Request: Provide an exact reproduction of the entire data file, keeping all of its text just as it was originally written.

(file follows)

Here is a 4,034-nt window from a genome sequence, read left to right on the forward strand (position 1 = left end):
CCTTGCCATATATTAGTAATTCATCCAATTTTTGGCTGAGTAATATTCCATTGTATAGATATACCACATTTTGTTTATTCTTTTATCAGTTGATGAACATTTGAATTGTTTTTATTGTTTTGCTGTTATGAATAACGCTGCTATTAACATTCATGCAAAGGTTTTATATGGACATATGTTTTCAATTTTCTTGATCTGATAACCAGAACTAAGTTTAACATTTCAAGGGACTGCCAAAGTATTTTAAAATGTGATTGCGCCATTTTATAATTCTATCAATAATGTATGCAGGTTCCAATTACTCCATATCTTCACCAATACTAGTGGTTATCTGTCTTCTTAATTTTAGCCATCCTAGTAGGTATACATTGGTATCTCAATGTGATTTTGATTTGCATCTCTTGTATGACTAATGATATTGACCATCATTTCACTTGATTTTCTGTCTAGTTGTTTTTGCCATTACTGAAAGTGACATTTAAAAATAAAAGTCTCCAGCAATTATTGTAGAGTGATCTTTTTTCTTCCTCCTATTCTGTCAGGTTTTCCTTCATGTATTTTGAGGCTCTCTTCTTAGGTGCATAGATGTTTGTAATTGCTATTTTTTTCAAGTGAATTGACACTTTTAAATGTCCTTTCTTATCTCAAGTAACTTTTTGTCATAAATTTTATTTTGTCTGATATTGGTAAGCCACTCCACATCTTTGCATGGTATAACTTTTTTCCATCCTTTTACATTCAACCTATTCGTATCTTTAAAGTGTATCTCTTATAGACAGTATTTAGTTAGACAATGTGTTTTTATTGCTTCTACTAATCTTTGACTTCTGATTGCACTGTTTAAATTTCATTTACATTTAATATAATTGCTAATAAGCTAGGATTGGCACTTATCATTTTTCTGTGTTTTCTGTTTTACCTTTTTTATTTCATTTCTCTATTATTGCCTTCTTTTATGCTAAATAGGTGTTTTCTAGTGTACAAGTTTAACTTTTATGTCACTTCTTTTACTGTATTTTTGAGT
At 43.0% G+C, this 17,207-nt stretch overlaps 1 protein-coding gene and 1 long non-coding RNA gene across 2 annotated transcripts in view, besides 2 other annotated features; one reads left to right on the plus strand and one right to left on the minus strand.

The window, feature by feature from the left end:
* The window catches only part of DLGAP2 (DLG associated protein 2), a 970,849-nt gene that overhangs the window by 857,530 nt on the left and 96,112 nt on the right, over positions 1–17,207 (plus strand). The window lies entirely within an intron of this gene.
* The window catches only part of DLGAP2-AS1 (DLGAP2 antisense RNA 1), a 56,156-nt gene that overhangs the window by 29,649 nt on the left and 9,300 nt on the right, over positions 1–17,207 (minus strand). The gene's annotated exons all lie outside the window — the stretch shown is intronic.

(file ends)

Here is a 4,034-nt window from a genome sequence, read left to right on the forward strand (position 1 = left end):
CCTTGCCATATATTAGTAATTCATCCAATTTTTGGCTGAGTAATATTCCATTGTATAGATATACCACATTTTGTTTATTCTTTTATCAGTTGATGAACATTTGAATTGTTTTTATTGTTTTGCTGTTATGAATAACGCTGCTATTAACATTCATGCAAAGGTTTTATATGGACATATGTTTTCAATTTTCTTGATCTGATAACCAGAACTAAGTTTAACATTTCAAGGGACTGCCAAAGTATTTTAAAATGTGATTGCGCCATTTTATAATTCTATCAATAATGTATGCAGGTTCCAATTACTCCATATCTTCACCAATACTAGTGGTTATCTGTCTTCTTAATTTTAGCCATCCTAGTAGGTATACATTGGTATCTCAATGTGATTTTGATTTGCATCTCTTGTATGACTAATGATATTGACCATCATTTCACTTGATTTTCTGTCTAGTTGTTTTTGCCATTACTGAAAGTGACATTTAAAAATAAAAGTCTCCAGCAATTATTGTAGAGTGATCTTTTTTCTTCCTCCTATTCTGTCAGGTTTTCCTTCATGTATTTTGAGGCTCTCTTCTTAGGTGCATAGATGTTTGTAATTGCTATTTTTTTCAAGTGAATTGACACTTTTAAATGTCCTTTCTTATCTCAAGTAACTTTTTGTCATAAATTTTATTTTGTCTGATATTGGTAAGCCACTCCACATCTTTGCATGGTATAACTTTTTTCCATCCTTTTACATTCAACCTATTCGTATCTTTAAAGTGTATCTCTTATAGACAGTATTTAGTTAGACAATGTGTTTTTATTGCTTCTACTAATCTTTGACTTCTGATTGCACTGTTTAAATTTCATTTACATTTAATATAATTGCTAATAAGCTAGGATTGGCACTTATCATTTTTCTGTGTTTTCTGTTTTACCTTTTTTATTTCATTTCTCTATTATTGCCTTCTTTTATGCTAAATAGGTGTTTTCTAGTGTACAAGTTTAACTTTTATGTCACTTCTTTTACTGTATTTTTGAGT
At 43.0% G+C, this 17,207-nt stretch overlaps 1 protein-coding gene and 1 long non-coding RNA gene across 2 annotated transcripts in view, besides 2 other annotated features; one reads left to right on the plus strand and one right to left on the minus strand.

The window, feature by feature from the left end:
* The window catches only part of DLGAP2 (DLG associated protein 2), a 970,849-nt gene that overhangs the window by 857,530 nt on the left and 96,112 nt on the right, over positions 1–17,207 (plus strand). The window lies entirely within an intron of this gene.
* The window catches only part of DLGAP2-AS1 (DLGAP2 antisense RNA 1), a 56,156-nt gene that overhangs the window by 29,649 nt on the left and 9,300 nt on the right, over positions 1–17,207 (minus strand). The gene's annotated exons all lie outside the window — the stretch shown is intronic.